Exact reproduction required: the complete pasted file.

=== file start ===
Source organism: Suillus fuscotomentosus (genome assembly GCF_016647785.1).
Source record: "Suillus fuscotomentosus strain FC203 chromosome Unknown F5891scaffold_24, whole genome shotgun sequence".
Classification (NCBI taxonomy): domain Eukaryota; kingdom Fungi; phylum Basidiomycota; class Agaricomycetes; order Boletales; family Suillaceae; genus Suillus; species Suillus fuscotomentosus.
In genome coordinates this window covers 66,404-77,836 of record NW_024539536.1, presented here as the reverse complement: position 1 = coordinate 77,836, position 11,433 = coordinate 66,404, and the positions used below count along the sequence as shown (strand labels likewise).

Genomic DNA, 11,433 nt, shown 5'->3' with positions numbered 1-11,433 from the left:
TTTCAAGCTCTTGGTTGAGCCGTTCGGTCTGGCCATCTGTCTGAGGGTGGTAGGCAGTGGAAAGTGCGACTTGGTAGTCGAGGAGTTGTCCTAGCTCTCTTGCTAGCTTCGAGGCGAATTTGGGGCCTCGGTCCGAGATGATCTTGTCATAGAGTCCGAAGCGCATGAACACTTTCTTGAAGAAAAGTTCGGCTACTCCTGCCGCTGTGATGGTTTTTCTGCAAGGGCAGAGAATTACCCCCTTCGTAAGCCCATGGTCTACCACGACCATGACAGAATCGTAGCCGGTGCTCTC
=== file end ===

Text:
Source organism: Suillus fuscotomentosus (genome assembly GCF_016647785.1).
Source record: "Suillus fuscotomentosus strain FC203 chromosome Unknown F5891scaffold_24, whole genome shotgun sequence".
Classification (NCBI taxonomy): domain Eukaryota; kingdom Fungi; phylum Basidiomycota; class Agaricomycetes; order Boletales; family Suillaceae; genus Suillus; species Suillus fuscotomentosus.
In genome coordinates this window covers 66,404-77,836 of record NW_024539536.1, presented here as the reverse complement: position 1 = coordinate 77,836, position 11,433 = coordinate 66,404, and the positions used below count along the sequence as shown (strand labels likewise).

Genomic DNA, 11,433 nt, shown 5'->3' with positions numbered 1-11,433 from the left:
TTTCAAGCTCTTGGTTGAGCCGTTCGGTCTGGCCATCTGTCTGAGGGTGGTAGGCAGTGGAAAGTGCGACTTGGTAGTCGAGGAGTTGTCCTAGCTCTCTTGCTAGCTTCGAGGCGAATTTGGGGCCTCGGTCCGAGATGATCTTGTCATAGAGTCCGAAGCGCATGAACACTTTCTTGAAGAAAAGTTCGGCTACTCCTGCCGCTGTGATGGTTTTTCTGCAAGGGCAGAGAATTACCCCCTTCGTAAGCCCATGGTCTACCACGACCATGACAGAATCGTAGCCGGTGCTCTC